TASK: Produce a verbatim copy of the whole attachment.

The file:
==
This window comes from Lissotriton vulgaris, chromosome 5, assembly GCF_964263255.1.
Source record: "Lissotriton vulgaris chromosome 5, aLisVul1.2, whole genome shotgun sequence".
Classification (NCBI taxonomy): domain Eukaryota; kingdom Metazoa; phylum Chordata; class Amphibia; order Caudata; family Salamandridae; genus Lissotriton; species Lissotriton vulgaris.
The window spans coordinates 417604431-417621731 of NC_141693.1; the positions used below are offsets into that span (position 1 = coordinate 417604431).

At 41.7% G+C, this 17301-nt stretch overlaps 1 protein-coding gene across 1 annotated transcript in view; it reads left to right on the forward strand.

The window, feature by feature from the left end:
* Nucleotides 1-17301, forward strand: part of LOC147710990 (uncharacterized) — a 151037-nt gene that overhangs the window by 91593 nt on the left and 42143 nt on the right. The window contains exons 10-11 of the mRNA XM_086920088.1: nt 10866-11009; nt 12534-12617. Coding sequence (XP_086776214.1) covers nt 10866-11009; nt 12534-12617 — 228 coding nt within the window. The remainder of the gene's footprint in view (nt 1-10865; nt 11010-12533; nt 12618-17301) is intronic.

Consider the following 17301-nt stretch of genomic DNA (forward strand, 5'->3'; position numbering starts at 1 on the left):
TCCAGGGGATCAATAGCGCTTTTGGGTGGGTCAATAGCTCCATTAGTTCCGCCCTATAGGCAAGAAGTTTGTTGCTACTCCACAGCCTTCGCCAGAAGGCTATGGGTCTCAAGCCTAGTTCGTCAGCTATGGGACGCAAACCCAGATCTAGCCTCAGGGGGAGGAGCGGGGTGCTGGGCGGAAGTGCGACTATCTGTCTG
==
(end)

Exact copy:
This window comes from Lissotriton vulgaris, chromosome 5, assembly GCF_964263255.1.
Source record: "Lissotriton vulgaris chromosome 5, aLisVul1.2, whole genome shotgun sequence".
Classification (NCBI taxonomy): domain Eukaryota; kingdom Metazoa; phylum Chordata; class Amphibia; order Caudata; family Salamandridae; genus Lissotriton; species Lissotriton vulgaris.
The window spans coordinates 417604431-417621731 of NC_141693.1; the positions used below are offsets into that span (position 1 = coordinate 417604431).

At 41.7% G+C, this 17301-nt stretch overlaps 1 protein-coding gene across 1 annotated transcript in view; it reads left to right on the forward strand.

The window, feature by feature from the left end:
* Nucleotides 1-17301, forward strand: part of LOC147710990 (uncharacterized) — a 151037-nt gene that overhangs the window by 91593 nt on the left and 42143 nt on the right. The window contains exons 10-11 of the mRNA XM_086920088.1: nt 10866-11009; nt 12534-12617. Coding sequence (XP_086776214.1) covers nt 10866-11009; nt 12534-12617 — 228 coding nt within the window. The remainder of the gene's footprint in view (nt 1-10865; nt 11010-12533; nt 12618-17301) is intronic.

Consider the following 17301-nt stretch of genomic DNA (forward strand, 5'->3'; position numbering starts at 1 on the left):
TCCAGGGGATCAATAGCGCTTTTGGGTGGGTCAATAGCTCCATTAGTTCCGCCCTATAGGCAAGAAGTTTGTTGCTACTCCACAGCCTTCGCCAGAAGGCTATGGGTCTCAAGCCTAGTTCGTCAGCTATGGGACGCAAACCCAGATCTAGCCTCAGGGGGAGGAGCGGGGTGCTGGGCGGAAGTGCGACTATCTGTCTG